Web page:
Who doesn’t like a hot bowl of soup in the middle of the winter? It is warm, filling, and can be very nutritious. It is also easy to make.
- With most soups, you want to start off with a lot of flavor. Think about onions, carrots, celery, mushrooms, pancetta (Italian bacon), or garlic. Pick a few of the above items, and cook it with some olive oil in a pot until lightly browned. This will be the base of your soup.
- If you’d like to have a thicker soup, sprinkle some flour (about 1/8-1/4 cup) on the browned goodness, and stir for a minute.
- Then, add your water or stock. I use water, and add my own bouillon to control the amount of sodium and flavor.
- Add some herbs or spices for some more flavor. Bay leaves, marjoram, thyme, rosemary, sage, citrus zest, and cloves add some nice aromatics. Play around with different flavors, but not too many at once!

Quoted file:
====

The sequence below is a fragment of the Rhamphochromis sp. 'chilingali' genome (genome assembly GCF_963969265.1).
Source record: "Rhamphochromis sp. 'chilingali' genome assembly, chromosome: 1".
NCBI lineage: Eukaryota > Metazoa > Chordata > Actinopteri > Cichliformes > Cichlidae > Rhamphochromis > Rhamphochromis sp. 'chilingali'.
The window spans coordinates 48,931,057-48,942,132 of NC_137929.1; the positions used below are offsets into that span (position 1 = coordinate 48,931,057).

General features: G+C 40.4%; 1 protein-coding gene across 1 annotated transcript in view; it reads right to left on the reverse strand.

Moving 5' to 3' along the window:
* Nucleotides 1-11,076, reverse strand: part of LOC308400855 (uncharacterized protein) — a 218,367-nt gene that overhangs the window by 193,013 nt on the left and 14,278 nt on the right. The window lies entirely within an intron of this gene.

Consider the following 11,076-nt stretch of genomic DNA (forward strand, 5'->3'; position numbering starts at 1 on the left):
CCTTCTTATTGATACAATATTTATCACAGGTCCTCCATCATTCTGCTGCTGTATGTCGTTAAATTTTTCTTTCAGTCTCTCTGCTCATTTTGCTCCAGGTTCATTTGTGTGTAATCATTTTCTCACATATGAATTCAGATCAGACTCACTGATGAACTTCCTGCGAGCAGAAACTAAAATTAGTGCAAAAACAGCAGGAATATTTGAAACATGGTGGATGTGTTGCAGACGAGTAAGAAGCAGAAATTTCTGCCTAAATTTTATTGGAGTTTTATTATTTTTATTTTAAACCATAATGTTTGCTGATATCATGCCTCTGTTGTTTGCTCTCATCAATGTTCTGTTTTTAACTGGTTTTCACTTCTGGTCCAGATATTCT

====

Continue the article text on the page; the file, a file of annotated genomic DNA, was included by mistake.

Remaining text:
- Now you can search your freezer for vegetables, and your pantry for legumes or gains.
- Spinach, broccoli, corn, green beans, squash, kale, potatoes–you name it! FYI: The harder the vegetable, the more time it will take to cook. Add vegetables like potatoes, carrots, winter squash, or celery long before greens, or summer squash. Add vegetables like broccoli between the two.
- If you’re planning on adding lentils (~30 min), barley (~25 min), brown rice (~40 min), dried beans (~70 min), or pasta (~10 min), make sure to give them enough time to cook. Also, add a bit less than you think you’ll need since they will swell quite a bit.
- Try to make the soup mostly vegetables
- A great way to thicken a soup or make it creamy without adding calories is to blend/puree some or all of it (This is where an immersion, or hand blender comes in handy).
Try not to add too much salt to your soup, or use a low sodium broth.
The possibilities are endless!
Book an appointment here! Marina Bedrossian, RDN, CDN, CLT is a family holistic dietitian who specializes in nutrition for digestive issues, nutrition for Autism, ADHD, and nutrition for food sensitivities.